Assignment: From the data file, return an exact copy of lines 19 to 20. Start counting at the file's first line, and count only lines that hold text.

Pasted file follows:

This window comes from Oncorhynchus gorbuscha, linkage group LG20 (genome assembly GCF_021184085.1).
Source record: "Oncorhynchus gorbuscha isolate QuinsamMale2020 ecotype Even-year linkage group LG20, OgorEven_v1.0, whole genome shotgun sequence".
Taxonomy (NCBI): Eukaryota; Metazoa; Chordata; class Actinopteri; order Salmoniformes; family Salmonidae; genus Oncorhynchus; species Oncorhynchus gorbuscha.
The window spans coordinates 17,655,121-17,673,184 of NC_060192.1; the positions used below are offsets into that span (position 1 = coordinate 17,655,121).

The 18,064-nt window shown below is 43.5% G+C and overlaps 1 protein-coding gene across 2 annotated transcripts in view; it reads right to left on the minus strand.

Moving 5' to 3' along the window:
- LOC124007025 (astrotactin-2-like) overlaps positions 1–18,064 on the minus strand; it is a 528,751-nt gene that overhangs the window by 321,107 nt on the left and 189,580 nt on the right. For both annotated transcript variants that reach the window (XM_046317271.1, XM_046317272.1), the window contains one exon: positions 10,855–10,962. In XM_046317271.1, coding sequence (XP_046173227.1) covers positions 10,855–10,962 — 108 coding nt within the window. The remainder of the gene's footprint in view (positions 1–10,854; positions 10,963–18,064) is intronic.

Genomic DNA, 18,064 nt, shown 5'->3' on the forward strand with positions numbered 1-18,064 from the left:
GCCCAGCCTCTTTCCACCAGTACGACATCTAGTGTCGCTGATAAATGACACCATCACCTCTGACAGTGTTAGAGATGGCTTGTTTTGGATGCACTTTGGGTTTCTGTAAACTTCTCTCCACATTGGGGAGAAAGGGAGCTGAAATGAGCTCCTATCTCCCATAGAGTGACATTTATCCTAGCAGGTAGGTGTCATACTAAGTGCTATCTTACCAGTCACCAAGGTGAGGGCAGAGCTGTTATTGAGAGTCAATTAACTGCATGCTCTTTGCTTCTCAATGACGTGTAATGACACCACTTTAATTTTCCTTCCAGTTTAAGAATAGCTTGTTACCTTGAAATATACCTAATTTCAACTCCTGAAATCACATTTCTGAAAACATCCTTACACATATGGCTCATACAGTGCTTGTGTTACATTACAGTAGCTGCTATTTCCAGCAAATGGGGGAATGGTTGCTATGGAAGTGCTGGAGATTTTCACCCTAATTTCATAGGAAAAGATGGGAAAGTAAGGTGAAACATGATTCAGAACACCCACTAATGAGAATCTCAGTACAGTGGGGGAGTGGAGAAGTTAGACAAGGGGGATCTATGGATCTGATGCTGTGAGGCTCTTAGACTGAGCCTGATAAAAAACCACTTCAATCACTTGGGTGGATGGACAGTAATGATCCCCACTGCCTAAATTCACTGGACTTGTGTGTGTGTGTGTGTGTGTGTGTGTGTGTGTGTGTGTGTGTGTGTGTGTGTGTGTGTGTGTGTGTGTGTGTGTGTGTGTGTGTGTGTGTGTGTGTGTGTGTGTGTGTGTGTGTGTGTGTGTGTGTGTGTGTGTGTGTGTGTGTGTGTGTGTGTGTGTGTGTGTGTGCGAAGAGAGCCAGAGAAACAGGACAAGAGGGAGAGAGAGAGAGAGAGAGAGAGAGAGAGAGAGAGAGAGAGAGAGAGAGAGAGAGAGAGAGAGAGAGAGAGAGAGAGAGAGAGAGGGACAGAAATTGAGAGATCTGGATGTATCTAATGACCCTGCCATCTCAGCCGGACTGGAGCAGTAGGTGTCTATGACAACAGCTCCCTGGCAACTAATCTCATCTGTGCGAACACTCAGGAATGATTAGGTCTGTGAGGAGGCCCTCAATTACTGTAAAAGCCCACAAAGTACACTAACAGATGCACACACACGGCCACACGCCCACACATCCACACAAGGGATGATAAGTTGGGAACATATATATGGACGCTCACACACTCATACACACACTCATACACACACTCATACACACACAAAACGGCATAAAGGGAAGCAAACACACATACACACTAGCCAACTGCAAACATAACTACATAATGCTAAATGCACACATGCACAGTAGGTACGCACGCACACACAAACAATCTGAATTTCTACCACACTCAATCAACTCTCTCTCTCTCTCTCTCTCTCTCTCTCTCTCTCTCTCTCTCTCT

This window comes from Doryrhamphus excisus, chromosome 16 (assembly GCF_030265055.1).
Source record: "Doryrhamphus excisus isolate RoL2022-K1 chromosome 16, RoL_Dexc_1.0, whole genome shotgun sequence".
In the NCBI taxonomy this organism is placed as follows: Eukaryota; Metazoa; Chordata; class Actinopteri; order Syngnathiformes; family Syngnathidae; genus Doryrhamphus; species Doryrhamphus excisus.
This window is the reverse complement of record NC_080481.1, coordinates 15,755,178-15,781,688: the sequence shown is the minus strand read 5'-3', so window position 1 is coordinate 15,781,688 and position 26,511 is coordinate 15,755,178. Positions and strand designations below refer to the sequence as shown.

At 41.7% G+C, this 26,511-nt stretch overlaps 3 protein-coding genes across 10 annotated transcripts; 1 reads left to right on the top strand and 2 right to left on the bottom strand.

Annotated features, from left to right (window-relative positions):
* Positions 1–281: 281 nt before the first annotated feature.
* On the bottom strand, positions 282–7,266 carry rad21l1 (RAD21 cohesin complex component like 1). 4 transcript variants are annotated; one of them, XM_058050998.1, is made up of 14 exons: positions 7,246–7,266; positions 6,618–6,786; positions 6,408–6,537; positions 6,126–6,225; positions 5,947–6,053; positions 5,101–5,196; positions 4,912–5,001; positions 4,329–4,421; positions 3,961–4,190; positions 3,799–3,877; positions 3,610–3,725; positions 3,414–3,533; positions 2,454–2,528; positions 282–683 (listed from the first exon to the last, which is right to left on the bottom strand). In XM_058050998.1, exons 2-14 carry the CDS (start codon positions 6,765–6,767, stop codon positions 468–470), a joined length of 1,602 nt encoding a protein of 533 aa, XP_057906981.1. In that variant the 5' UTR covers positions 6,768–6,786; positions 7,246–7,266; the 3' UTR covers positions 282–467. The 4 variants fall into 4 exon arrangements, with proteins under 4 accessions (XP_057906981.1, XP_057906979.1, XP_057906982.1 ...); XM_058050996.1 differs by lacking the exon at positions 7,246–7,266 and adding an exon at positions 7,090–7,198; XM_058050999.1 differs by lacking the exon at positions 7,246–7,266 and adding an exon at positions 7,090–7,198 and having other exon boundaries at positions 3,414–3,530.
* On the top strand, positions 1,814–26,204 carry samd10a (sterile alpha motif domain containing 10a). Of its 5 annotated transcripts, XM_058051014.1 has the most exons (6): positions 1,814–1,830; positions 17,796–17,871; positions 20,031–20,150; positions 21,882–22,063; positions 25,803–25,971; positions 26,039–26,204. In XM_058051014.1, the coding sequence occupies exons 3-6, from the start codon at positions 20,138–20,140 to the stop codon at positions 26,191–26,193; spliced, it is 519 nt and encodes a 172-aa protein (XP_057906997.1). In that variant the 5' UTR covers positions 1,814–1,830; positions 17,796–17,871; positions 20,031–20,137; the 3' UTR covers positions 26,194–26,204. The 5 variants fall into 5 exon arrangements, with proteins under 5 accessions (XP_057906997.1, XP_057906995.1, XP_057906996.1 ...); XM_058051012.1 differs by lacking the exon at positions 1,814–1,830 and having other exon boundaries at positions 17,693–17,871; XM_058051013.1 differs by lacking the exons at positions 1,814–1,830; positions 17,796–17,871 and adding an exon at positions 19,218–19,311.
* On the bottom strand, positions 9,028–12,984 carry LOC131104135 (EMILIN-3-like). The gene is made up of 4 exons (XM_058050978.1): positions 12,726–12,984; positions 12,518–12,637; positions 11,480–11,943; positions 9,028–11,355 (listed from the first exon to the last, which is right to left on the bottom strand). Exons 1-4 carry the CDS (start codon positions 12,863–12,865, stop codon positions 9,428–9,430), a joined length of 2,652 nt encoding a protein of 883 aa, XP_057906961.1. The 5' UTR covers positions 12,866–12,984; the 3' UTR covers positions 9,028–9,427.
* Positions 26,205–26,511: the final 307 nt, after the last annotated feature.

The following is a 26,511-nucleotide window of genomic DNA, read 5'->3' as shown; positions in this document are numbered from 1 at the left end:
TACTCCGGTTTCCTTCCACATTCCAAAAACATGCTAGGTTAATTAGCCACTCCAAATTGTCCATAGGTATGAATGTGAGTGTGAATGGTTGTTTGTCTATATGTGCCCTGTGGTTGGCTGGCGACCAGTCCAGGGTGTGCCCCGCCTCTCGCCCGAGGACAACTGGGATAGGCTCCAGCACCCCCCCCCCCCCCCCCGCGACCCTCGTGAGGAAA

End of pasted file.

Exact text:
* On the bottom strand, positions 9,028–12,984 carry LOC131104135 (EMILIN-3-like). The gene is made up of 4 exons (XM_058050978.1): positions 12,726–12,984; positions 12,518–12,637; positions 11,480–11,943; positions 9,028–11,355 (listed from the first exon to the last, which is right to left on the bottom strand). Exons 1-4 carry the CDS (start codon positions 12,863–12,865, stop codon positions 9,428–9,430), a joined length of 2,652 nt encoding a protein of 883 aa, XP_057906961.1. The 5' UTR covers positions 12,866–12,984; the 3' UTR covers positions 9,028–9,427.
* Positions 26,205–26,511: the final 307 nt, after the last annotated feature.